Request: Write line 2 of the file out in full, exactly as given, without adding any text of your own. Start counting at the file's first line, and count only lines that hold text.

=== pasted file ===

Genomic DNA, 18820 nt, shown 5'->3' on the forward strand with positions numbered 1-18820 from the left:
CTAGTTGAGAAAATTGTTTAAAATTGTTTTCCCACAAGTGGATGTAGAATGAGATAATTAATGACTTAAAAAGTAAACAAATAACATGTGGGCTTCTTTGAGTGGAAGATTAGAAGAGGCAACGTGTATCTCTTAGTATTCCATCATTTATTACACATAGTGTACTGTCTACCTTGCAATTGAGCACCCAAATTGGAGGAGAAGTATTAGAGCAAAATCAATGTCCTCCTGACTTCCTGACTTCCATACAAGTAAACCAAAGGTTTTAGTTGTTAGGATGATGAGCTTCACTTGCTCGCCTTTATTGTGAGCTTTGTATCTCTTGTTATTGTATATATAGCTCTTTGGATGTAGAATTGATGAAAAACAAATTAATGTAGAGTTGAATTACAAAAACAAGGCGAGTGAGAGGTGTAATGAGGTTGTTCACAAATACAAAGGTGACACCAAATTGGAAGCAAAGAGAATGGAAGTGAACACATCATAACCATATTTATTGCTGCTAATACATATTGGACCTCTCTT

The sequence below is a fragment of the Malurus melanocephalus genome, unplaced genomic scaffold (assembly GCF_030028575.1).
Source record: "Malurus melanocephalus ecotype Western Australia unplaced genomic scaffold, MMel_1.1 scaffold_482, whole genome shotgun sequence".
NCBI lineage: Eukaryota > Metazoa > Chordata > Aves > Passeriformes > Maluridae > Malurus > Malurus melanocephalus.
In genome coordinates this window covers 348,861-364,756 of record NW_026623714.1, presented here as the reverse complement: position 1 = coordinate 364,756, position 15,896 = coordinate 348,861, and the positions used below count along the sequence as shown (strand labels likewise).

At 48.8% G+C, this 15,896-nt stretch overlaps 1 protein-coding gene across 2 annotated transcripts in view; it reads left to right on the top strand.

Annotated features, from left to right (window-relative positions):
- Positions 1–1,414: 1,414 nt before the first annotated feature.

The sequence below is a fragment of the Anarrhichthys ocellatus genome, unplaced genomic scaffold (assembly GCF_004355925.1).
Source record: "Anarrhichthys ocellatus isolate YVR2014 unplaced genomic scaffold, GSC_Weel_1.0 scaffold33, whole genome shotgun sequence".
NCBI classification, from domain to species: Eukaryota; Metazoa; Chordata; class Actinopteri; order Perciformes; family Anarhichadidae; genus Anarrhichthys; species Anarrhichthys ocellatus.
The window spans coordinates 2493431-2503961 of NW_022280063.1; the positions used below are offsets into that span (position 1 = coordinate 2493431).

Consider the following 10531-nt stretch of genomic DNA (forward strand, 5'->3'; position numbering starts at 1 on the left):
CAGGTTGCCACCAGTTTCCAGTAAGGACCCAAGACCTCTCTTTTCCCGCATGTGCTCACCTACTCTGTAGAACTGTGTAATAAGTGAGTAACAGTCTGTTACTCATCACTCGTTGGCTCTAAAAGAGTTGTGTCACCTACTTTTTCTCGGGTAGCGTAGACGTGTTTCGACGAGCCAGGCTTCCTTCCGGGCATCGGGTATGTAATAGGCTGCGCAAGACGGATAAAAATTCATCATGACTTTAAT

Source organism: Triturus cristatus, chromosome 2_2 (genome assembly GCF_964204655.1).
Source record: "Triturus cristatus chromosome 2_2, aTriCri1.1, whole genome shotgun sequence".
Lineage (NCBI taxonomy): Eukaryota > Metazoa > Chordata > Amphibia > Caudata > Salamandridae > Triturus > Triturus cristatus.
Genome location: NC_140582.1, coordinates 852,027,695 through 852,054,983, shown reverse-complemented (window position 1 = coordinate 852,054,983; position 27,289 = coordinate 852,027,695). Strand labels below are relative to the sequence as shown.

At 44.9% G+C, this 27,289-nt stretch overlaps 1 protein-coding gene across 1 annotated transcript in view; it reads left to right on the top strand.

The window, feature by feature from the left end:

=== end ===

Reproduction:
CTAGTTGAGAAAATTGTTTAAAATTGTTTTCCCACAAGTGGATGTAGAATGAGATAATTAATGACTTAAAAAGTAAACAAATAACATGTGGGCTTCTTTGAGTGGAAGATTAGAAGAGGCAACGTGTATCTCTTAGTATTCCATCATTTATTACACATAGTGTACTGTCTACCTTGCAATTGAGCACCCAAATTGGAGGAGAAGTATTAGAGCAAAATCAATGTCCTCCTGACTTCCTGACTTCCATACAAGTAAACCAAAGGTTTTAGTTGTTAGGATGATGAGCTTCACTTGCTCGCCTTTATTGTGAGCTTTGTATCTCTTGTTATTGTATATATAGCTCTTTGGATGTAGAATTGATGAAAAACAAATTAATGTAGAGTTGAATTACAAAAACAAGGCGAGTGAGAGGTGTAATGAGGTTGTTCACAAATACAAAGGTGACACCAAATTGGAAGCAAAGAGAATGGAAGTGAACACATCATAACCATATTTATTGCTGCTAATACATATTGGACCTCTCTT